As a young man I was intrigued by the “Invisible Man” movies. Filmed in black and white they offered a look into what it would be like to go anywhere and not be seen. Of course you had to be naked as clothing was not invisible, so outside temperatures had to be taken into consideration as well as some other issues. Being invisible gave you the opportunity to strike without warning and that was the premise behind the story line. Realizing the invisible man was in the same room but not knowing when or how he would attack you created a special element of fear.
When we take in a breath of air we inhale a fairly large volume of airborne particles made up from dust generated by the carpet, floor, books, plants, etc. You don’t notice this because these particles because they are invisible to the naked eye. As an example of size, one strand of your hair is about 100 microns in diameter. Particles that are smaller than 20 microns are not visible and the amount of particles under 10 microns in most residential environments ranges from 200,000 particles per cubic foot to over 900,000 particles per cubic foot.
The lungs have a tremendous capacity to filter out a very large percentage of these particles. However, the smaller, less than 1 micron sized particles may remain in the lungs or mucus membranes for a period of time as these tiny particles are not easily expelled. This could be a problem as most bacteria range in size from 1 micron to 20 microns and viruses are usually less than .01 microns in size and these particles will remain in the body for long periods of time.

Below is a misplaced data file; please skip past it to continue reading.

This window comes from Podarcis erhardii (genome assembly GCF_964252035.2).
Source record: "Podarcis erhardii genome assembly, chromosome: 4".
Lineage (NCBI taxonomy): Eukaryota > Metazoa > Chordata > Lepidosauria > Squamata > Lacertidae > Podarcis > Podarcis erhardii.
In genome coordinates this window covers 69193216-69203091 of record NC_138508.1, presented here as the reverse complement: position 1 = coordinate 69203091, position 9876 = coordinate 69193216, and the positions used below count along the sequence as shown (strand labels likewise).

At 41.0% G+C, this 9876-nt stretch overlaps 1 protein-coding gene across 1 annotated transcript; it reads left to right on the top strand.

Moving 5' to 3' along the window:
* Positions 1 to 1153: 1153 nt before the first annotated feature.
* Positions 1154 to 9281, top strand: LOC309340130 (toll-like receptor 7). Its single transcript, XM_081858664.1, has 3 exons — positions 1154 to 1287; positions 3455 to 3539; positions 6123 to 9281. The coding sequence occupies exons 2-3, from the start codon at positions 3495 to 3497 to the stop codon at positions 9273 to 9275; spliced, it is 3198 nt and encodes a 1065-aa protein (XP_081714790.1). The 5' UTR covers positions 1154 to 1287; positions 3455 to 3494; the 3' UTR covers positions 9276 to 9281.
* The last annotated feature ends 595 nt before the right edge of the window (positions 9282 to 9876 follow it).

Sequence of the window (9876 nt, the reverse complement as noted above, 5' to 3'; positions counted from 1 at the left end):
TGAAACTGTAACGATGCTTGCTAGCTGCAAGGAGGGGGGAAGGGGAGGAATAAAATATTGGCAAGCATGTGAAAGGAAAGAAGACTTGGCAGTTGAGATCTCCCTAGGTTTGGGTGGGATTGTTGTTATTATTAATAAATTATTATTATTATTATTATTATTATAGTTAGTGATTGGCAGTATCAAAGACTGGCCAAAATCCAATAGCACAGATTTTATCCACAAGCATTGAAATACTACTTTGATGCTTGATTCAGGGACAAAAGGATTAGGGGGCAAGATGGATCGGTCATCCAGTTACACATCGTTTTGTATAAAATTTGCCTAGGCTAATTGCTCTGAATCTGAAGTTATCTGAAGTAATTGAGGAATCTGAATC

There is no doubt that larger sized airborne particles, those you can see with the naked eye, can be a real health threat as well. Industrial and heavy commercial construction and manufacturing operations can produce harmful airborne particles larger than 100 microns in size. In most cases, however, individuals working in these conditions wear masks or respirators to reduce the ingestion of these particles.
To remove and or reduce the levels of small, harmful airborne contaminants requires special air filtration systems that use HEPA filters. These commercial grade, certified filters are designed to remove over 99.99% of all particles 0.3 microns and larger and approach that same efficiency below that size range. HEPA filters are used in a wide range of commercial, institutional, medical and industrial applications as well as many residential applications.
Pure Air Systems has been manufacturing commercial grade HEPA and Carbon based air filtration systems since 1985 and is the leader in large capacity HEPA systems. Their HEPA systems range in capacity from 100 CFM to 2,000 CFM and are designed to be used in either a stand-alone configuration or attached to an existing ducted HVAC or air handler system. For more information on the complete line of HEPA and Carbon based air filtration systems go to their website at: www.pureairsystems.com. Or, follow them on Twitter @pureairsytems or you can contact them on their toll-free number at: 800-869-8025.